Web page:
New Frontiers in Journal Clubs

Journal Club for OBuzzDepending on which historical account you read, journal clubs have been a staple of medical education since around 1875.  Still ubiquitous within medical education today, journal clubs help educators and students alike stay current on medical literature, provide a vehicle for teaching how to critically appraise medical studies, and convene a forum in which respectful debate can occur among colleagues.  Journal clubs constitute a medical-education practice that almost no one questions, probably because they are so effective.

But that doesn’t mean journal clubs can’t be improved. As the September 30, 2018 deadline approaches to submit applications for the JBJS Robert Bucholz Journal Club Grant Program (click here for the application form), I encourage medical-education leaders to envision new ways in which journal clubs could further orthopaedic education. That might include various iterations of “virtual” journal clubs over the internet. For example, the Journal of Hand Surgery recently hosted a journal club on Twitter.  Another intriguing possibility would be to invite authors of journal articles with conflicting conclusions about the same research question to discuss their findings in a point/counterpoint format over teleconference. (Today’s teleconferencing platforms are not hard to set up, are relatively low-cost, and could broaden journal-club participation to anyone with a suitable device and a high-speed internet connection.)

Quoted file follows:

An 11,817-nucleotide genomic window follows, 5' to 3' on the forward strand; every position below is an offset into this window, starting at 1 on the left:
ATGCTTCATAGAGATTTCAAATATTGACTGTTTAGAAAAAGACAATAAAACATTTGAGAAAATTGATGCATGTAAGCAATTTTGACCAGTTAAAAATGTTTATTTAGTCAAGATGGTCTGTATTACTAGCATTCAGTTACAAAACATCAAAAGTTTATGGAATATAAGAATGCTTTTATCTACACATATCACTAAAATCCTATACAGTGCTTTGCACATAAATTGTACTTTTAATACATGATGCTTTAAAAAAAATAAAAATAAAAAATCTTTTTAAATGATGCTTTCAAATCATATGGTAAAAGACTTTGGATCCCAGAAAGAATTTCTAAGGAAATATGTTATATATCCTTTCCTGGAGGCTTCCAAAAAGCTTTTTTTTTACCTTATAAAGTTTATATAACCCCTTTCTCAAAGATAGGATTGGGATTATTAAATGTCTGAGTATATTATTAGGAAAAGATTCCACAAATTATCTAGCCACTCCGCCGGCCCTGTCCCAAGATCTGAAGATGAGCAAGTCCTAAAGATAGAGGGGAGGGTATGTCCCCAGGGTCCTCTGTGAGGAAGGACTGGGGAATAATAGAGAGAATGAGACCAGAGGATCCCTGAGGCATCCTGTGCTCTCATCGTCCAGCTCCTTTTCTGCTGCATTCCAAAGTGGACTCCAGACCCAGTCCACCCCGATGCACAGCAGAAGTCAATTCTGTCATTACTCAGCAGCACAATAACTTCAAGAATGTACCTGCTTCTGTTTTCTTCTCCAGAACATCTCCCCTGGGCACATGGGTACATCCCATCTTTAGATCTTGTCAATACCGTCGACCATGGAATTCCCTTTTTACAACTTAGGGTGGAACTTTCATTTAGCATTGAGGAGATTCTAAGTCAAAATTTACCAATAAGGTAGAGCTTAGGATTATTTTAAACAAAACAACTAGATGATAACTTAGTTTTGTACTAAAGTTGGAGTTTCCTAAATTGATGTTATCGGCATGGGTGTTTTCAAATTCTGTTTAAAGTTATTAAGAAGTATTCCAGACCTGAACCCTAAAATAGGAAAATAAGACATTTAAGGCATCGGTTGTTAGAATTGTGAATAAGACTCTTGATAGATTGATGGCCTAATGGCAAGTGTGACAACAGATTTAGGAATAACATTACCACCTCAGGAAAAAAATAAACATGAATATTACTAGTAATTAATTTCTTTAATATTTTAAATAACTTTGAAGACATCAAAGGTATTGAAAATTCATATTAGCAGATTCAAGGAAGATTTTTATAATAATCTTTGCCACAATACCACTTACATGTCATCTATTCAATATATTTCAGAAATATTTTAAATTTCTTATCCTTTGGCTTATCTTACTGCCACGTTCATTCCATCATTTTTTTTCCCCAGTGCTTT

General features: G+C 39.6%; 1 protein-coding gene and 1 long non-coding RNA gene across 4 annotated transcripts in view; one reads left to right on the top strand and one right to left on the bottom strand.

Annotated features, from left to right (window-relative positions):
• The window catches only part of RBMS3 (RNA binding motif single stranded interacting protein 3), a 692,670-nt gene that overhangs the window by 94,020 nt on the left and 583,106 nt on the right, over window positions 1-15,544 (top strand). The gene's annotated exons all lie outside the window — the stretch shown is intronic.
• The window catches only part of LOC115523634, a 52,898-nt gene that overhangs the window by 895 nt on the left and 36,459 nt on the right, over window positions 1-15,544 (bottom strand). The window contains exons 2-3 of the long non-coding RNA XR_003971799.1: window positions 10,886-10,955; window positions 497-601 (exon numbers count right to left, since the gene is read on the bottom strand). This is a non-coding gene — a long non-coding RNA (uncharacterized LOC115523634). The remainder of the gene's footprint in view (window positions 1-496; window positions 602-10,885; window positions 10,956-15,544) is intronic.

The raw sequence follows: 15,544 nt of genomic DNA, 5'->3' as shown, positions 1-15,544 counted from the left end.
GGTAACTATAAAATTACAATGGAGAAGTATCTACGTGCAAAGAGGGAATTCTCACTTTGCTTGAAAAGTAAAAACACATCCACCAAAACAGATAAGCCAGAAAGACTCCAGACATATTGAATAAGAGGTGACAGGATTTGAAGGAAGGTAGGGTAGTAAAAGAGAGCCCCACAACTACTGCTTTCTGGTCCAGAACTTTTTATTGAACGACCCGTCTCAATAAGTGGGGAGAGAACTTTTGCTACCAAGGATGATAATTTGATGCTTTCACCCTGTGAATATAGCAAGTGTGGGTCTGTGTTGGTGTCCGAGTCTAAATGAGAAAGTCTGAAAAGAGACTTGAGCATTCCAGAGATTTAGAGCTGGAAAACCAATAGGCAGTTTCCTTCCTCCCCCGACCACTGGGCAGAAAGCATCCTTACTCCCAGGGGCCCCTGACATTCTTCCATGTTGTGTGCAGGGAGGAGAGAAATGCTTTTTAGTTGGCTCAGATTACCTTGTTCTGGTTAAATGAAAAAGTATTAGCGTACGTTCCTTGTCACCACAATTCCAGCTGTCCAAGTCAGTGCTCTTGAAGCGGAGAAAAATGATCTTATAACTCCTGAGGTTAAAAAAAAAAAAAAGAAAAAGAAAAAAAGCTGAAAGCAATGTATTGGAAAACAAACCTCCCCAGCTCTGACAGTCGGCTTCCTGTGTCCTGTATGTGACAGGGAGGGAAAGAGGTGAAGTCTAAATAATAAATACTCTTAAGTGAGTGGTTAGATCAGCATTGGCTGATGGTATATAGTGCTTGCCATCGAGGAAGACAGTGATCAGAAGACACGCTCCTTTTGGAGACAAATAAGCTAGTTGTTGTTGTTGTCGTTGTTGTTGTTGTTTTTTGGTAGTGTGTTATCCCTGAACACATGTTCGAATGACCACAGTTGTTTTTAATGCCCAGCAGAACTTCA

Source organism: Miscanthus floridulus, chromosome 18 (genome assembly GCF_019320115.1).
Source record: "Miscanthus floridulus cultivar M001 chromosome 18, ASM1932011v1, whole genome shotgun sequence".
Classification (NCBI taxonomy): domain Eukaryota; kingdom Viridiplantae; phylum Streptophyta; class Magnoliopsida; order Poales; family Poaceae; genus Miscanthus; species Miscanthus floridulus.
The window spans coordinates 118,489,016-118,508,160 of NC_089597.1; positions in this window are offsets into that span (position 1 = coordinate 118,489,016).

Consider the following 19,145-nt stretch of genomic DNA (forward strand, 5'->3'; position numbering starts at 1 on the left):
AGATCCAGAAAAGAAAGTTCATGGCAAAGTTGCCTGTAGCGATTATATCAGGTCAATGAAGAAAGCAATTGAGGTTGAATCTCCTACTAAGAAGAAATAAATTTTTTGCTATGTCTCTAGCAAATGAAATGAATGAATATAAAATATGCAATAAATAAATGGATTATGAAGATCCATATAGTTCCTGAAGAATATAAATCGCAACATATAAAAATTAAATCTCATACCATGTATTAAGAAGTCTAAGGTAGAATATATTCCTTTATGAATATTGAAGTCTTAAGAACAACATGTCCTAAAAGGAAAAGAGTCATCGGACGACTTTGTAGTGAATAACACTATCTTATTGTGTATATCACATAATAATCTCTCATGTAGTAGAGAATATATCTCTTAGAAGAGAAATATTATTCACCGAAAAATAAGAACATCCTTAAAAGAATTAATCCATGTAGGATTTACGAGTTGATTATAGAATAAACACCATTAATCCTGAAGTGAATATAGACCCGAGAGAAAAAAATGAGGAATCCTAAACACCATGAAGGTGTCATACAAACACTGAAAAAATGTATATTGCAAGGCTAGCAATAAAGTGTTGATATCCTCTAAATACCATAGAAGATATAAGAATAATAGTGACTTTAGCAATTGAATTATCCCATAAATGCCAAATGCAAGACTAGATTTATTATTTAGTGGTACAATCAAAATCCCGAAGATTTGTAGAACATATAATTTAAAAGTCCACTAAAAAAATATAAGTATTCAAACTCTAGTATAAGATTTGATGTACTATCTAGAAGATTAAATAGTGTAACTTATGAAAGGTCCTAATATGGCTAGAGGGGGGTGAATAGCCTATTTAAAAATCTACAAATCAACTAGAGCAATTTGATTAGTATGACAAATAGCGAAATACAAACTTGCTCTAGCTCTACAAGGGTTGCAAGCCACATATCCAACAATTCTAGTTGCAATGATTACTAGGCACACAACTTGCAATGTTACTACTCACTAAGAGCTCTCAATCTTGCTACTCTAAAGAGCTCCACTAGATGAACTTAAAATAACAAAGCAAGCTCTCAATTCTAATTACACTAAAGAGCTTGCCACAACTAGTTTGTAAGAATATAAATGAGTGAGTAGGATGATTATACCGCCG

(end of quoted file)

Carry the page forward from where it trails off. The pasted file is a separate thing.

The traditional face-to-face journal club provides many unique benefits, but creating new, innovative platforms for using departmental or grant-based journal-club funds could increase their impact and help ensure the sustainability of these educational programs. It will also be important for everyone to share their experiences with alternative journal-club formats. It behooves the orthopaedic community to continually envision how to integrate the journal-club component of medical education into new technologies as they evolve.

Chad A. Krueger, MD
JBJS Deputy Editor for Social Media

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